Paul demonstrates the folding wings and superb flying qualities of his large scale replica of the famous torpedo bomber that served with the British Royal Navy in WW2.
My favourite Swordfish story is about the day we were at the field for a sunny day of flying. Paul was lazing the hero of the Bismarck story all the way down to the horse barns and ploughing his way back. Just as he completed his turn he observed that something had dropped off the bipe. I asked him what it was and he opined it was the starboard wheel. With my vision I could not see either wheel until he was three-quarters of the way back, and even then I couldn’t be sure.
If you know the Stringbag, you will be aware the inner aspect of the wheels had a shallow saucer fairing that extended from the axle to the rim. Paul’s plane had copied that feature, and now he was approaching a patch of grass at a few feet off the ground. I suggested the fairing might serve as a non-rolling thin wheel. The plane touched ground and came to a straight full stop a few feet away. Paul had great eyesight, as noted in History – The Seventies, and his flying skills were enviable.
Paul carried the plane back to the pit and we started walking to the barns to look for a 4 inch wheel. I gave up after an hour. Eventually he went home for dinner, after which he resumed his hunt till darkness persuaded him to go home. He returned daily for a week.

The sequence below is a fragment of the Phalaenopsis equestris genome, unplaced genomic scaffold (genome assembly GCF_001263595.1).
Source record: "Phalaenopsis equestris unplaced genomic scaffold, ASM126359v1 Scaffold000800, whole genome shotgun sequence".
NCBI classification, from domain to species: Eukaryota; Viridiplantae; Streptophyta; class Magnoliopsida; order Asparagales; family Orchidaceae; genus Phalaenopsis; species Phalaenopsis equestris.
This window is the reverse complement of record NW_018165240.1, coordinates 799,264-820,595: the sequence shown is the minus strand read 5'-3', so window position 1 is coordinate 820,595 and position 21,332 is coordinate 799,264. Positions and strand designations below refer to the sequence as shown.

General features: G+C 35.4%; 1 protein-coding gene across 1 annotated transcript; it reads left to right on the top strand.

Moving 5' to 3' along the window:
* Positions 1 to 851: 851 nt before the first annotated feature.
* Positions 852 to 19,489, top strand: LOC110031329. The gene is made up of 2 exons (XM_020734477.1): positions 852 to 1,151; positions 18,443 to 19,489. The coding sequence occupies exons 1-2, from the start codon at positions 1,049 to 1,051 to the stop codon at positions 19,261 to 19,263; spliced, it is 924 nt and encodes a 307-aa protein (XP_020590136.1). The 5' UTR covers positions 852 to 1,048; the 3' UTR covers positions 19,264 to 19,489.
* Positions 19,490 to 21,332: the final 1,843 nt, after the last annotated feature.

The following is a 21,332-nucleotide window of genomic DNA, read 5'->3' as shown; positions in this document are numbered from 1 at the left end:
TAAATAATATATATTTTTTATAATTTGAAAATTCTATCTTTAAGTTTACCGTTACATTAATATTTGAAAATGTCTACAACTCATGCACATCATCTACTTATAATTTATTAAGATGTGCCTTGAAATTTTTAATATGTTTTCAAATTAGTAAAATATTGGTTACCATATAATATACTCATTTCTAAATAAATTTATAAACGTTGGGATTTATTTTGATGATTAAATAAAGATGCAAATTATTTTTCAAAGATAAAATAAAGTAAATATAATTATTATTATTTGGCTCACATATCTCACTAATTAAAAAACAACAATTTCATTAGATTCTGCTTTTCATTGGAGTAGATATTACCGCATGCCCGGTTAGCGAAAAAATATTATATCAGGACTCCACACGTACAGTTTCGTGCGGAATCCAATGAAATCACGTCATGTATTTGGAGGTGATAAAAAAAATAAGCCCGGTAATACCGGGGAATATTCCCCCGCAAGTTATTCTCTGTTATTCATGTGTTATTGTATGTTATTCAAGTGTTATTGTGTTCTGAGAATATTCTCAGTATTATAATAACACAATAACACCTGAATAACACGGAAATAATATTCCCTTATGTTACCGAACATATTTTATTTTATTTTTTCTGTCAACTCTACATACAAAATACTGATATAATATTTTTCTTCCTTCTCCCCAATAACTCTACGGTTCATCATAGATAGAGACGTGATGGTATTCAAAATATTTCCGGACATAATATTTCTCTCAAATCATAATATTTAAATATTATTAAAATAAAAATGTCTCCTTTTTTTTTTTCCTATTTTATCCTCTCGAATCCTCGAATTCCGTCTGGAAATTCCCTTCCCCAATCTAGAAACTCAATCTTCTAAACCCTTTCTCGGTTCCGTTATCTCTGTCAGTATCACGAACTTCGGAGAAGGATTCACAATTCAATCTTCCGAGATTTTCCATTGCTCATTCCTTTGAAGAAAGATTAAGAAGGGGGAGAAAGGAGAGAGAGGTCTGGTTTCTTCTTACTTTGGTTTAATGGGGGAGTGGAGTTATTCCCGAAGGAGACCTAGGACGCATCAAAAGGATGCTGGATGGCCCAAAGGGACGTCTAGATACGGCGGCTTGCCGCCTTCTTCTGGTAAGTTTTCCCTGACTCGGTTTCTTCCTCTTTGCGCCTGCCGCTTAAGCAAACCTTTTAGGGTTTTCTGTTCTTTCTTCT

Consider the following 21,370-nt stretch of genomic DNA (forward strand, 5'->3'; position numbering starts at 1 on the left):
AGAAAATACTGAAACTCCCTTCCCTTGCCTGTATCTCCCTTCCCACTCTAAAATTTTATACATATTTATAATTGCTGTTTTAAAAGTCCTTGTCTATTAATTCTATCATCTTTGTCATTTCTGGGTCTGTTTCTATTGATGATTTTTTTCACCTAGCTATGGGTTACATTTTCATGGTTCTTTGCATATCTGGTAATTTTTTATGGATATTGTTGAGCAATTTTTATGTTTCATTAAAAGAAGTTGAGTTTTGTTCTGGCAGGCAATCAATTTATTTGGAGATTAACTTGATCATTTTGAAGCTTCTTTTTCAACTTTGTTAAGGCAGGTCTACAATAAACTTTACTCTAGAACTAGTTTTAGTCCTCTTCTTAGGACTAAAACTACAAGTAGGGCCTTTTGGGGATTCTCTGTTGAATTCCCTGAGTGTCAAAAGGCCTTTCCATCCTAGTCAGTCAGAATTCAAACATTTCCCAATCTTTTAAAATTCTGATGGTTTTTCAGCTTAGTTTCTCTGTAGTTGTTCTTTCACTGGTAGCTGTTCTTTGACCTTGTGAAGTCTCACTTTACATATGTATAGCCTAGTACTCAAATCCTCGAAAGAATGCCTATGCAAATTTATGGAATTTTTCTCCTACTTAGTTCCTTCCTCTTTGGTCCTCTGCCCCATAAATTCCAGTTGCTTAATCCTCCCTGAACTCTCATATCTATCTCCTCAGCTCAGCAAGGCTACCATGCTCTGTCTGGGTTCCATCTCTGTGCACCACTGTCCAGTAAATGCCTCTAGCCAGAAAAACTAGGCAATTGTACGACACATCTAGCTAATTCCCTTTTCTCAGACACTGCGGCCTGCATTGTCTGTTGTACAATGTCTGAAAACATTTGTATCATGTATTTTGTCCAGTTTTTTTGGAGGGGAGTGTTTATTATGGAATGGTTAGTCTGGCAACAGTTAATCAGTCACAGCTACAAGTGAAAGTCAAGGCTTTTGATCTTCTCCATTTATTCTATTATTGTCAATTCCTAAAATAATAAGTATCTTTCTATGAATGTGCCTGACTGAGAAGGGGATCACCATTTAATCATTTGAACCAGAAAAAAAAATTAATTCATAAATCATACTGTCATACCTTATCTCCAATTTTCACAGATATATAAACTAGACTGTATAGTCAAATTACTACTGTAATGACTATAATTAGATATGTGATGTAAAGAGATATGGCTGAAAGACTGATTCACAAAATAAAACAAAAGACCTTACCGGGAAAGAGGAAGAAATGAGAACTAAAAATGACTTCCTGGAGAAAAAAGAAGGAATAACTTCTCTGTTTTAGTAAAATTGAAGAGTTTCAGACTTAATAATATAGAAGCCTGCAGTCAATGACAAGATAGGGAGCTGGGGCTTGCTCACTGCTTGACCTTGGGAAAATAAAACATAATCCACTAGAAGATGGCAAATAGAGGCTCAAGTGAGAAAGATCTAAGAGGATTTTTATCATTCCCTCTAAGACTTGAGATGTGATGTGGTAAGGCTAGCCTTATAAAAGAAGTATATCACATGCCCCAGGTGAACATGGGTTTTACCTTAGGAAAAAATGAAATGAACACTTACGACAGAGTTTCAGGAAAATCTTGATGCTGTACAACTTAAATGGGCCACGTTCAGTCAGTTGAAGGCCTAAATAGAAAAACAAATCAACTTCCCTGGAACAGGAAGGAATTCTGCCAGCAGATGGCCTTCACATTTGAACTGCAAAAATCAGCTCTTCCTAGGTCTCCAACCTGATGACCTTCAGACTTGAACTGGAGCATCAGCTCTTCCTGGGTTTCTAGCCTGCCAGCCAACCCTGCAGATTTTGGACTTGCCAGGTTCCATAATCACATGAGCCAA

These scale wheels had been special ordered and it wasn’t easy to locate a supplier. I dropped by Paul’s to return a magazine, and he asked if I would join him and his Linda for another session at the barns, Okay. He went to his plane and removed the remaining wheel and off we went. At the field he returned to where he’d been standing at the last flight. He handed the wheel to Linda and told her to walk toward the barns until he shouted to her to stop, at which point she was to hold up the wheel, in profile, at head height and when she heard his next shout she should stop. In a few minutes he shouted and we hustled to her side. We looked about in a five foot radius for a while and suddenly Paul spotted it! I’d never seen him smile so widely. Then he said, “I walked over that spot a dozen times.”